What are strong marriages built on? There are few better foundations for a marriage more than a sacrificial spirit — a spirit that enables a husband or wife to look at their spouse and say, “You are more important than me.” Want to protect your marriage against divorce? Put your spouse’s needs ahead of your own.
Every great relationship is a sacrificial relationship. Sacrifice is an ancient concept, going all the way back to the ancient Israelites and their relationship with God. He made a covenant with them — sacrifice for remission of sins — and then Jesus gave us a new covenant through his blood. He became the ultimate sacrifice.
Paul describes that covenant in Philippians 2, which starts off with two verses that married couples should have underlined and highlighted in their Bibles, and written on Post-It note reminders all over the house.
“Do nothing out of selfish ambition or vain conceit, but in humility consider others better than yourselves. Each of you should look not only to your own interests, but also to the interests of others.” (Phil. 2:3-4)I can’t come up with any better tip for married couples. If you want a strong marriage, live your life according to Philippians 2:3-4. Love your husband or wife like Christ loves us.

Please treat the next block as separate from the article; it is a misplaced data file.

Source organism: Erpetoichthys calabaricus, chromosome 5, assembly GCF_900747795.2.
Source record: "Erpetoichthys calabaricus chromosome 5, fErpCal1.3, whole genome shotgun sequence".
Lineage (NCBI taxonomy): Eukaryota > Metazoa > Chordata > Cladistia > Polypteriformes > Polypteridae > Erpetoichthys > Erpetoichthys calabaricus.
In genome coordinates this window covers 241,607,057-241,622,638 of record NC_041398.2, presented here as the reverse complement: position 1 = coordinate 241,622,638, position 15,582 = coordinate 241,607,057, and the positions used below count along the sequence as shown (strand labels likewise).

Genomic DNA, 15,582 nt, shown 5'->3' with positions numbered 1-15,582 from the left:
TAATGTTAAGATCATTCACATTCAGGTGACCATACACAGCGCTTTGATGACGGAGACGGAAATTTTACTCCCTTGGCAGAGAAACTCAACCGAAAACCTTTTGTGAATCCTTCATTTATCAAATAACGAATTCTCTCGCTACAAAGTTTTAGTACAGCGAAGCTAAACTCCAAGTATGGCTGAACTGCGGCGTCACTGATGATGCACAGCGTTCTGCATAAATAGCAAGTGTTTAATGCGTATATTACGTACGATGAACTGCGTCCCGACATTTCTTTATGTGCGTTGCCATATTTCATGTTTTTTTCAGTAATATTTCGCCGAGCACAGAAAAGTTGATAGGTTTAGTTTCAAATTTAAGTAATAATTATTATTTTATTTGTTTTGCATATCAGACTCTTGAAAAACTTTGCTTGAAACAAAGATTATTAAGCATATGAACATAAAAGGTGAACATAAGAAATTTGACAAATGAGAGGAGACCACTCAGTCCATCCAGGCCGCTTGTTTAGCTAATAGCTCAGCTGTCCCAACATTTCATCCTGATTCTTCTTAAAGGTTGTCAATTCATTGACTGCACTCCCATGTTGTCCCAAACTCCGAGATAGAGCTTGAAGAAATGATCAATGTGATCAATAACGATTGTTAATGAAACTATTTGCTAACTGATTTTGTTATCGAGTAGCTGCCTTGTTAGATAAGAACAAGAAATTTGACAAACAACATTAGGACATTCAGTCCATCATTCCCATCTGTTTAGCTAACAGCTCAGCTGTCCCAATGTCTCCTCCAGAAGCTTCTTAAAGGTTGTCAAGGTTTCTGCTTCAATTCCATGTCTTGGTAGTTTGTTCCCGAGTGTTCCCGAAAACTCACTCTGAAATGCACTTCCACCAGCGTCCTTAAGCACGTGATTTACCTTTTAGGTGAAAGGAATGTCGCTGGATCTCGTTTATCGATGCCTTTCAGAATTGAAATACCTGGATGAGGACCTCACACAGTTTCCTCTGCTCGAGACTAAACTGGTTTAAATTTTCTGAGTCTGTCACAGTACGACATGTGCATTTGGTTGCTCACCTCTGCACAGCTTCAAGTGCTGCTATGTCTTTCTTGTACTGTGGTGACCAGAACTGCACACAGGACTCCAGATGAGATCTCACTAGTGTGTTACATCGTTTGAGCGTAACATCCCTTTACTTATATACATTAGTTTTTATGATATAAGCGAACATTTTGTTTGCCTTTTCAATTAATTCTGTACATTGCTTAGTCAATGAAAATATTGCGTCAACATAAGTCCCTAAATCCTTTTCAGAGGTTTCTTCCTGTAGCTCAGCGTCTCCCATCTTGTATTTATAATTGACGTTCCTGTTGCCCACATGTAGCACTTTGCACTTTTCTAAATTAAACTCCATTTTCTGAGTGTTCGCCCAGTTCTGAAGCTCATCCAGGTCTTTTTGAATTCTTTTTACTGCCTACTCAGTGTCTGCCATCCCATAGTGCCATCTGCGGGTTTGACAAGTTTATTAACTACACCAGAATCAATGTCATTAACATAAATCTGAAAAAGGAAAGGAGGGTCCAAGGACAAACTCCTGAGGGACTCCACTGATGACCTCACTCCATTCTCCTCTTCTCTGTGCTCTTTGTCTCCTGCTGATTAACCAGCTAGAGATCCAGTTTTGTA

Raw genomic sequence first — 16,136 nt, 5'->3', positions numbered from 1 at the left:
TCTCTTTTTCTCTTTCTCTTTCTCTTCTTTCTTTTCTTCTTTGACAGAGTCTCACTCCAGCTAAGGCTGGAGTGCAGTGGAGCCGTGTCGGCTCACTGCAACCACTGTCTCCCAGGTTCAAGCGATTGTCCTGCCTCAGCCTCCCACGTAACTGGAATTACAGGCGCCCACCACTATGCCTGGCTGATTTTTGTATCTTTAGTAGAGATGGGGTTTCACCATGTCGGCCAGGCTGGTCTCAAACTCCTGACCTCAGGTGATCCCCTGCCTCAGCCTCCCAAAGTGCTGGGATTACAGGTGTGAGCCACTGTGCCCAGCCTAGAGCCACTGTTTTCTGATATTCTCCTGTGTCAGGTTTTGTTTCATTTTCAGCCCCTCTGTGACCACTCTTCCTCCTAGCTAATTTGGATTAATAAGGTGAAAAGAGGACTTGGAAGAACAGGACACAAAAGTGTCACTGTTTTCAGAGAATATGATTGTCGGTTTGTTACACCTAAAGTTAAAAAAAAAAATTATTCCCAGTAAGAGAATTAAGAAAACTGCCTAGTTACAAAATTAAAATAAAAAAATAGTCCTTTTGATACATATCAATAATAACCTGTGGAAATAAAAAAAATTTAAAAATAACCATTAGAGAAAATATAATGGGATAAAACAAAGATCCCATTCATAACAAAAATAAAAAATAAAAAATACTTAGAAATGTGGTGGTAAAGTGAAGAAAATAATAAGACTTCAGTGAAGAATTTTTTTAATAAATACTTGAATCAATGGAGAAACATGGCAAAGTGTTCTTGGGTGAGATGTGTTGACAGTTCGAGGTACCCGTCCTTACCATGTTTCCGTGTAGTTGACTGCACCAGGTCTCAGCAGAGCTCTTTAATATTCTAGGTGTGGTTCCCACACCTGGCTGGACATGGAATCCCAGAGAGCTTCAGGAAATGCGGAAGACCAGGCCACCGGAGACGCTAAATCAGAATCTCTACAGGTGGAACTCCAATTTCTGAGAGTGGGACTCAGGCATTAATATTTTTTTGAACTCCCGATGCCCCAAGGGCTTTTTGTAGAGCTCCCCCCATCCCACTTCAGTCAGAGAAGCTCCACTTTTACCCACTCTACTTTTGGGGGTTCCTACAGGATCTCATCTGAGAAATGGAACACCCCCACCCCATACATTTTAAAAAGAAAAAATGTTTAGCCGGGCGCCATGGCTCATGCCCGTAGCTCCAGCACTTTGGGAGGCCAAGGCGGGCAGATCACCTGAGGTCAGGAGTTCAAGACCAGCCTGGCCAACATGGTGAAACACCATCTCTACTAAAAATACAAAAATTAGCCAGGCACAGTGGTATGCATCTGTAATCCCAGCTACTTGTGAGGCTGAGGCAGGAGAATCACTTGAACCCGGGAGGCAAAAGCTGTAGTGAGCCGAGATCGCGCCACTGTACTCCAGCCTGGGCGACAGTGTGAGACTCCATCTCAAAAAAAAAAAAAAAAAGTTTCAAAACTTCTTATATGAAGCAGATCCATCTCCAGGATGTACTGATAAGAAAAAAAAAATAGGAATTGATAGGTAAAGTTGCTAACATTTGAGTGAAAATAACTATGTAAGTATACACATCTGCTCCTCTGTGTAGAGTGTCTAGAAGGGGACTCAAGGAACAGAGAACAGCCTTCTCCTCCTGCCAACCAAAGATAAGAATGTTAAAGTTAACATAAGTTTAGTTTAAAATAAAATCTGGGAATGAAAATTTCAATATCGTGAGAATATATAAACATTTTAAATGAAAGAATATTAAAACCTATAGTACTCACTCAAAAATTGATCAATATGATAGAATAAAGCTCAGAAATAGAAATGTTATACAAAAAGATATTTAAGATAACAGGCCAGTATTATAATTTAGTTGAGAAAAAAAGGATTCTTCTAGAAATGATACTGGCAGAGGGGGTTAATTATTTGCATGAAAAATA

Couples who live together before marriage often struggle because they never learn to sacrifice for each other. Co-habitation is totally self-centered. It’s a tryout, a chance to get the benefits of a relationship without putting down tent stakes. Maybe she wants to know how good he is at taking care of her. Maybe he wants to know how good she is in bed. The whole relationship is performance-oriented — if you please me enough, I’ll marry you.
But a covenant marriage is built on the sacrificial example of Jesus Christ, who “made himself nothing, taking the very nature of a servant,” as Paul wrote in Philippians 2:7. A sacrificial marriage says “This is not about me and getting my needs met. This is about me giving my life for you.”
That’s the difference between a co-habiting marriage and a covenant marriage. That’s the difference between a marriage headed toward trouble and a strong, successful marriage. A good marriage — like a faithful follower of Christ — is never self-centered.